Bastiaan Woudt’s striking portraits
Framed in elegant, opaque mist, the faces in the photographs stare you straight in the eye with great intensity, as if they were sizing you up … These few words encapsulate what one feels when looking at the series Mukono by Bastiaan Woudt. A self-taught Dutch photographer, Woudt created these images for the Marie-Stella-Maris Foundation which promotes access to fresh water in the Mukono region in Uganda. His portraits add a vibrant, meticulously composed note to the faces of African villagers whom he captures in their element.
Ukraine and the uniform by Michal Chelbin
The Israel-based photographer has spent several years traveling up and down Ukraine, documenting life inside military boarding schools. While young men are destined to become soldiers, young women must think of getting married and becoming good wives. By conforming to the expectations of adults, little boys in military getups and little girls in bridal dresses bring into question the lost part of childhood and the act of training, from an early age, the country’s ruling elite. How to Dance the Waltz underscores this sense of malaise provoked by the sight of a precocious child compelled to grow up before his or her time.
Poverty in Britain in the age of Thatcher by Tish Murtha
They look sad, confused, lacking direction, unemployed… The young people photographed by Tish Murtha represent the British working class of the 1980s. The artist has created arresting portraits of this impoverished, rudderless youth. The third of ten children, raised in a low-income neighborhood in Newcastle, the photographer knows misery first-hand. Her uncompromising testimony of incredible intensity is a must-see event at the Festival. The photographer died prematurely at the age of 56 in 2013.
Alice in the Land of Metamorphoses by Turkina Faso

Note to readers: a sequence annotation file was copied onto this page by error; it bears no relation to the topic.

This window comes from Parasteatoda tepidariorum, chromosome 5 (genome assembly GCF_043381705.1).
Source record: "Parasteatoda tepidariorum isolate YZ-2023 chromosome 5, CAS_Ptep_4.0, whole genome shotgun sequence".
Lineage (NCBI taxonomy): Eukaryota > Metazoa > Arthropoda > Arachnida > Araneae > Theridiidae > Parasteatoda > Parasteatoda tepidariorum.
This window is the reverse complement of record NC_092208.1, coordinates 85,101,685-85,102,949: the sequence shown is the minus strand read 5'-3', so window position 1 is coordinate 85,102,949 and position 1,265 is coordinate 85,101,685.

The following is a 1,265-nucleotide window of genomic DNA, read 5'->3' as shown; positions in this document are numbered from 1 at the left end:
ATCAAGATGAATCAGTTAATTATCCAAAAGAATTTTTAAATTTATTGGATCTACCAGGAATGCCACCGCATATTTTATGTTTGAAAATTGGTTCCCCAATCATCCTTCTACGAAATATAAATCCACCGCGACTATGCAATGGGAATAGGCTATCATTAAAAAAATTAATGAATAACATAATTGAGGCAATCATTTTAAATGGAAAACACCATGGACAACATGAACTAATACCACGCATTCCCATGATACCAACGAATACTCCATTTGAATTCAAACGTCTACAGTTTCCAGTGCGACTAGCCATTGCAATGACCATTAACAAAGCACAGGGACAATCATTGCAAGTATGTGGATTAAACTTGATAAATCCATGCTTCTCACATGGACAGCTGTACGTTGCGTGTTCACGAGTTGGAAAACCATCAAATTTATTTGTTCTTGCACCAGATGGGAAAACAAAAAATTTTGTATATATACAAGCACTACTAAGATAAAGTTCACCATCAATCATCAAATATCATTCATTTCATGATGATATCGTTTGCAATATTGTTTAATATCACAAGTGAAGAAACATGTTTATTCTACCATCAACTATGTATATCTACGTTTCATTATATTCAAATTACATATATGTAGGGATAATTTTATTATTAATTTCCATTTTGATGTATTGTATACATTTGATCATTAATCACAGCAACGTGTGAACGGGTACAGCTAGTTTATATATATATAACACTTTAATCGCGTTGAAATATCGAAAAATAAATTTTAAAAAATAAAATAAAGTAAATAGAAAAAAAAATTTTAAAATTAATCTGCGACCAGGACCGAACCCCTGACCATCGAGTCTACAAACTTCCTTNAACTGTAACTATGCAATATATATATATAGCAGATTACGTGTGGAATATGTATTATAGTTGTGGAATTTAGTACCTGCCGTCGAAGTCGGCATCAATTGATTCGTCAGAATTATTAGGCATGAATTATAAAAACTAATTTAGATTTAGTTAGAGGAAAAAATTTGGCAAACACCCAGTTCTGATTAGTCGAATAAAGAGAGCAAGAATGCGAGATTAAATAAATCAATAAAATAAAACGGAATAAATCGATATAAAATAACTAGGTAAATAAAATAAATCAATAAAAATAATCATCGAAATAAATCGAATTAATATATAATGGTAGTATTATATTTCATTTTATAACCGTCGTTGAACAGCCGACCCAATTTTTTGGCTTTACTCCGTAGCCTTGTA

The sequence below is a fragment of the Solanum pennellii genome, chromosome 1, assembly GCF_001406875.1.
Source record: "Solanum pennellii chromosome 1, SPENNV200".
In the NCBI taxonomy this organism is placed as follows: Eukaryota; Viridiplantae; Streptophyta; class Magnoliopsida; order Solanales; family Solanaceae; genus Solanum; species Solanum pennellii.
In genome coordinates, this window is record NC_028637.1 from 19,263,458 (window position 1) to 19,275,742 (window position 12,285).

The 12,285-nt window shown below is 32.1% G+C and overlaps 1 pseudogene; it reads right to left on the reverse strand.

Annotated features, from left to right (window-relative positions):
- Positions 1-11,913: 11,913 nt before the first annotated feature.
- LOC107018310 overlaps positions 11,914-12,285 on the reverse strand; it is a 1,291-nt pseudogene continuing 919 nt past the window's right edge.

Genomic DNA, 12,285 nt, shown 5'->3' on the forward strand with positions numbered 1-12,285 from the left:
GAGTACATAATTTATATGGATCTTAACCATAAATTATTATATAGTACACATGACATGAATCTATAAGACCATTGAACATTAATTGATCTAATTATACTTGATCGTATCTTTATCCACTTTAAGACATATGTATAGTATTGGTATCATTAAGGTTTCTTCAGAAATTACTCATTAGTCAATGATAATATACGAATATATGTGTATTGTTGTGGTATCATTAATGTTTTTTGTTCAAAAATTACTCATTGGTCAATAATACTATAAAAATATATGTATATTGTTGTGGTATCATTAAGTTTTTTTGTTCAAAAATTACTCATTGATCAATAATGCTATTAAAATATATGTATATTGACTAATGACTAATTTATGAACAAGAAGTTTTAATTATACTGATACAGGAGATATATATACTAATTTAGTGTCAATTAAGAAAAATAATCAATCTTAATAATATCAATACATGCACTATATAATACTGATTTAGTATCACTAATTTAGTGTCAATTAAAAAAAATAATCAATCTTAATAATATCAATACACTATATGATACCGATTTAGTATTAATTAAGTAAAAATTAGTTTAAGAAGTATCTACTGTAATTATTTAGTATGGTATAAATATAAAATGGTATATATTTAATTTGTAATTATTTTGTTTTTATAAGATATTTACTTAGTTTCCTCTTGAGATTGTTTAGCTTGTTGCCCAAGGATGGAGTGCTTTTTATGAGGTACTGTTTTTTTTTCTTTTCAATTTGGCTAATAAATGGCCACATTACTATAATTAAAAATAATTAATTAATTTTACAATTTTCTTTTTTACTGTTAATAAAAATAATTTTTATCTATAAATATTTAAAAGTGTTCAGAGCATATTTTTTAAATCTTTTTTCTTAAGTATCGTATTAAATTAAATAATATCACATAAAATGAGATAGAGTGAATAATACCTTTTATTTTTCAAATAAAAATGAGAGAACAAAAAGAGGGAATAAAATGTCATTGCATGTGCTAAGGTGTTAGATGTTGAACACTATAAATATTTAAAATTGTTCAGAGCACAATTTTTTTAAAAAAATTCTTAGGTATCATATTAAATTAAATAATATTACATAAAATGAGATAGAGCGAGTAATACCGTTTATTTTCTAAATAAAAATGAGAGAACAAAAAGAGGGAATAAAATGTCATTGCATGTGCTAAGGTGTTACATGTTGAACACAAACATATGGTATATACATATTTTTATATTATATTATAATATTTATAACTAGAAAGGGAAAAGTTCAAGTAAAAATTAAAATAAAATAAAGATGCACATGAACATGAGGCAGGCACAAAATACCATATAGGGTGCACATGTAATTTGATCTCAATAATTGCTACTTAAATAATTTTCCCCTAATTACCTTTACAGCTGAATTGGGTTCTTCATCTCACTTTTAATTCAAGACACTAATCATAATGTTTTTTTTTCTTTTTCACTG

This thirty-year-old photographer of Russian origin lives in London where she plies her trade in fashion and documentary photography. In her series Sister Alice, she documents the life of her sibling who stayed behind in Moscow to pursue her studies. The natural grace and the unusual face of this young woman make her a particularly interesting as a model. Her body sends vibrations through North Caucasian landscapes as she melds her destiny with untamed nature. Turkina Faso’s project spans a decade, revealing coming-of-age metamorphoses and tumultuous passage to adulthood.
Benni Valsson’s tacit gaze
For about three years, the photographer has been working on subtle portraits of his native country, Iceland. As an antidote to the deadline rush accompanying commercial or magazine commissions, he takes his time when making these images. They are shot outdoors with a view camera amid changing seasons and urban landscapes. Benni Valsson combines portraits of ordinary people and of Icelandic celebrities—poets, dancers, filmmakers, visual artists…—in intense, sober encounters.
A panoply of selfies by Olivier Culmann
The photographer, a member of the collective Tendance Floue, received carte blanche to create an exhibition on the theme of the selfie. Branded in 2002, selfies, or self-taken photographs intended to be sent to someone else, took the planet by storm, redefining interpersonal communication and self-representation. Whether a selfie is taken by a tourist, a celebrity, or an artist, it is invariably an auto-fiction that spawns mises-en-scene in meaningful decors. Olivier Culmann’s project combines amateur and art photography in order to shed some light on the inexhaustible potential of this new practice and on the trends it has brought about in the world of photography.
Philippe Halsmann’s big leap
The American photographer Philippe Halsmann (1906–1979) invented “jumpology,” or the practice of photographing celebrities in mid-leap, which is meant to lend greater spontaneity to the portrait. From Marilyn Monroe to Groucho Marx and Salvador Dali, many famous personalities decided to play along. Thanks to the participation of the Magnum Agency, the exhibition presents a sizeable collection of 60 jumpology photos.
A residency, a photo contest, and homework…
Ambroise Tézenas has been awarded a photography residency that aims to show the city of Vichy in a fresh perspective. A portrait photography contest is open to all, amateur and professional photographers alike. Lastly, an exhibition will feature the works of local school children.
By Jean-Baptiste Gauvin
Portrait(s) Vichy Photography Festival
June 14 to September 8, 2019